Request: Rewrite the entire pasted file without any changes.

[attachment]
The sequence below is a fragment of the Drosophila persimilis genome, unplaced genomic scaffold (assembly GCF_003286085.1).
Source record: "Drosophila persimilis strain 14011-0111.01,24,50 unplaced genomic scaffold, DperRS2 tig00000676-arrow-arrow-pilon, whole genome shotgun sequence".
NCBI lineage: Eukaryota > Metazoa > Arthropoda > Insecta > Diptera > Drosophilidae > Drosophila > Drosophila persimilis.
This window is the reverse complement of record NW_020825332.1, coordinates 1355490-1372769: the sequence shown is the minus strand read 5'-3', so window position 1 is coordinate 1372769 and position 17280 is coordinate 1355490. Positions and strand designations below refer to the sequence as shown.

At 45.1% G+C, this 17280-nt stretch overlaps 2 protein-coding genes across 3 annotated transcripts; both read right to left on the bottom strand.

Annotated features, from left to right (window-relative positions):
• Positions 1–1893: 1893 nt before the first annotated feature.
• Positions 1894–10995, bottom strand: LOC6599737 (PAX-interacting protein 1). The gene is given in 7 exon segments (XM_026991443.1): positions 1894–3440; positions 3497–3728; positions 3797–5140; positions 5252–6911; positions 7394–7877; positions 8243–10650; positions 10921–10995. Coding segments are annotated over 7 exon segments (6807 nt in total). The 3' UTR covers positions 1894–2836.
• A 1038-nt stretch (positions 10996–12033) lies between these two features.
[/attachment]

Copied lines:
The sequence below is a fragment of the Drosophila persimilis genome, unplaced genomic scaffold (assembly GCF_003286085.1).
Source record: "Drosophila persimilis strain 14011-0111.01,24,50 unplaced genomic scaffold, DperRS2 tig00000676-arrow-arrow-pilon, whole genome shotgun sequence".
NCBI lineage: Eukaryota > Metazoa > Arthropoda > Insecta > Diptera > Drosophilidae > Drosophila > Drosophila persimilis.
This window is the reverse complement of record NW_020825332.1, coordinates 1355490-1372769: the sequence shown is the minus strand read 5'-3', so window position 1 is coordinate 1372769 and position 17280 is coordinate 1355490. Positions and strand designations below refer to the sequence as shown.

At 45.1% G+C, this 17280-nt stretch overlaps 2 protein-coding genes across 3 annotated transcripts; both read right to left on the bottom strand.

Annotated features, from left to right (window-relative positions):
• Positions 1–1893: 1893 nt before the first annotated feature.
• Positions 1894–10995, bottom strand: LOC6599737 (PAX-interacting protein 1). The gene is given in 7 exon segments (XM_026991443.1): positions 1894–3440; positions 3497–3728; positions 3797–5140; positions 5252–6911; positions 7394–7877; positions 8243–10650; positions 10921–10995. Coding segments are annotated over 7 exon segments (6807 nt in total). The 3' UTR covers positions 1894–2836.
• A 1038-nt stretch (positions 10996–12033) lies between these two features.